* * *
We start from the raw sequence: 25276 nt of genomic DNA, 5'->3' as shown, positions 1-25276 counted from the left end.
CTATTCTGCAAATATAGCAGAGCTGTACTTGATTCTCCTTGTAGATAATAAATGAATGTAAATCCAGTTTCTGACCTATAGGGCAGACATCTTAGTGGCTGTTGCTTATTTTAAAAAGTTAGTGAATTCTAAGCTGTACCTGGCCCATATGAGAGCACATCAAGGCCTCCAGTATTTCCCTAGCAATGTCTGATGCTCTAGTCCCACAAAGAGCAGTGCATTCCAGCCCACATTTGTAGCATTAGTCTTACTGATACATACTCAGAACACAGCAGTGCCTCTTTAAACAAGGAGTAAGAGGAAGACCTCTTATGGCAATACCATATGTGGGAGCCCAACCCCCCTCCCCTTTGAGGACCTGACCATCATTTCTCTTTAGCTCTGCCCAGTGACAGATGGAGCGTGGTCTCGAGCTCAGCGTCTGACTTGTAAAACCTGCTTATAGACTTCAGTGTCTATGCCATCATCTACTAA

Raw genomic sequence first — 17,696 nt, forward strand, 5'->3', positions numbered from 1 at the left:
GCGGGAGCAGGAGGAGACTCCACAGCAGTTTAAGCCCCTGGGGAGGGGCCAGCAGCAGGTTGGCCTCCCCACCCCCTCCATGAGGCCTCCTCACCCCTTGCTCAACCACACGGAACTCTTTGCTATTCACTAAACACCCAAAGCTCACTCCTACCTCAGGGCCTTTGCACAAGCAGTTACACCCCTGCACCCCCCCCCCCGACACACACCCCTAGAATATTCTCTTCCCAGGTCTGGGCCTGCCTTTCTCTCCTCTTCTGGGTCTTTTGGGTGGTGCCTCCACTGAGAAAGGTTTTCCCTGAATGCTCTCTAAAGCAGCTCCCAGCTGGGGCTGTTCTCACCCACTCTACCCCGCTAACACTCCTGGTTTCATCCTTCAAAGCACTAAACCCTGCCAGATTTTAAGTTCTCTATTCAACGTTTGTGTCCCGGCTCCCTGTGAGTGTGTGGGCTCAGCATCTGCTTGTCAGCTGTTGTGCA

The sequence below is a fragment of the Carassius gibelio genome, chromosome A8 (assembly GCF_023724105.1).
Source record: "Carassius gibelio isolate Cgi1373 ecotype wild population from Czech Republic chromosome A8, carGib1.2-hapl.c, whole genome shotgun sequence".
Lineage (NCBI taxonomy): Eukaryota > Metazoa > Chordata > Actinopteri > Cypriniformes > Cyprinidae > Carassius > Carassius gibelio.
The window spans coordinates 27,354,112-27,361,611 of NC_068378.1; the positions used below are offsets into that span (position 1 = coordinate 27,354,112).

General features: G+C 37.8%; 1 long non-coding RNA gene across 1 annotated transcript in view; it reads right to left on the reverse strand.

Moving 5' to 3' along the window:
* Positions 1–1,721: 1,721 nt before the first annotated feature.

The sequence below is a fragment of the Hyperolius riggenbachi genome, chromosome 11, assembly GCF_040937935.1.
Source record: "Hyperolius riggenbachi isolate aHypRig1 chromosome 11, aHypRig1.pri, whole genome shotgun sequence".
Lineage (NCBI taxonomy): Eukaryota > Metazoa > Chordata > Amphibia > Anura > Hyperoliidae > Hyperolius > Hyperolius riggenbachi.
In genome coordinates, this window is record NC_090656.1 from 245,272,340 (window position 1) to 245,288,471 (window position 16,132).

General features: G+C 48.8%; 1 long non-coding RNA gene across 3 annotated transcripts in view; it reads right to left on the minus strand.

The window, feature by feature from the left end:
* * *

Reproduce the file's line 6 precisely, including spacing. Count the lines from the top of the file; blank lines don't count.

Source record: "Carassius gibelio isolate Cgi1373 ecotype wild population from Czech Republic chromosome A8, carGib1.2-hapl.c, whole genome shotgun sequence".